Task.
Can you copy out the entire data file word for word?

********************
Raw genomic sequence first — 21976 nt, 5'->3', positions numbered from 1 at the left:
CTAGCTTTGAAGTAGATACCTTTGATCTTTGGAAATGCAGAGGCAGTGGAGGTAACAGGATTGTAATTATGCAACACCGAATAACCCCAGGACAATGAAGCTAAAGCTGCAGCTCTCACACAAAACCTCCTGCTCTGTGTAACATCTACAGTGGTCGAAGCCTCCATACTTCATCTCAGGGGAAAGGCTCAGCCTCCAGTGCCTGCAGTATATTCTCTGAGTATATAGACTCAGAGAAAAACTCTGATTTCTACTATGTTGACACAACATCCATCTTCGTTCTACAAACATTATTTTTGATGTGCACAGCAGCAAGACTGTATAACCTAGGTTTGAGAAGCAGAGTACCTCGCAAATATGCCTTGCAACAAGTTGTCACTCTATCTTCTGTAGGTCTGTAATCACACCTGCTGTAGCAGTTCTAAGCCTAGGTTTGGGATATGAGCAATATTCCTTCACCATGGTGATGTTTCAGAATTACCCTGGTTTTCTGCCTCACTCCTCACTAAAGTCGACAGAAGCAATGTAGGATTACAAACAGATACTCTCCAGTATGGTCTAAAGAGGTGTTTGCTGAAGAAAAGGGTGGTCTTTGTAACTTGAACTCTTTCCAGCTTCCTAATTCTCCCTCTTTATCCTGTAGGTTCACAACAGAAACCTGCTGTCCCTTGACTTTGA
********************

Raw genomic sequence first — 21976 nt, 5'->3', positions numbered from 1 at the left:
CTAGCTTTGAAGTAGATACCTTTGATCTTTGGAAATGCAGAGGCAGTGGAGGTAACAGGATTGTAATTATGCAACACCGAATAACCCCAGGACAATGAAGCTAAAGCTGCAGCTCTCACACAAAACCTCCTGCTCTGTGTAACATCTACAGTGGTCGAAGCCTCCATACTTCATCTCAGGGGAAAGGCTCAGCCTCCAGTGCCTGCAGTATATTCTCTGAGTATATAGACTCAGAGAAAAACTCTGATTTCTACTATGTTGACACAACATCCATCTTCGTTCTACAAACATTATTTTTGATGTGCACAGCAGCAAGACTGTATAACCTAGGTTTGAGAAGCAGAGTACCTCGCAAATATGCCTTGCAACAAGTTGTCACTCTATCTTCTGTAGGTCTGTAATCACACCTGCTGTAGCAGTTCTAAGCCTAGGTTTGGGATATGAGCAATATTCCTTCACCATGGTGATGTTTCAGAATTACCCTGGTTTTCTGCCTCACTCCTCACTAAAGTCGACAGAAGCAATGTAGGATTACAAACAGATACTCTCCAGTATGGTCTAAAGAGGTGTTTGCTGAAGAAAAGGGTGGTCTTTGTAACTTGAACTCTTTCCAGCTTCCTAATTCTCCCTCTTTATCCTGTAGGTTCACAACAGAAACCTGCTGTCCCTTGACTTTGA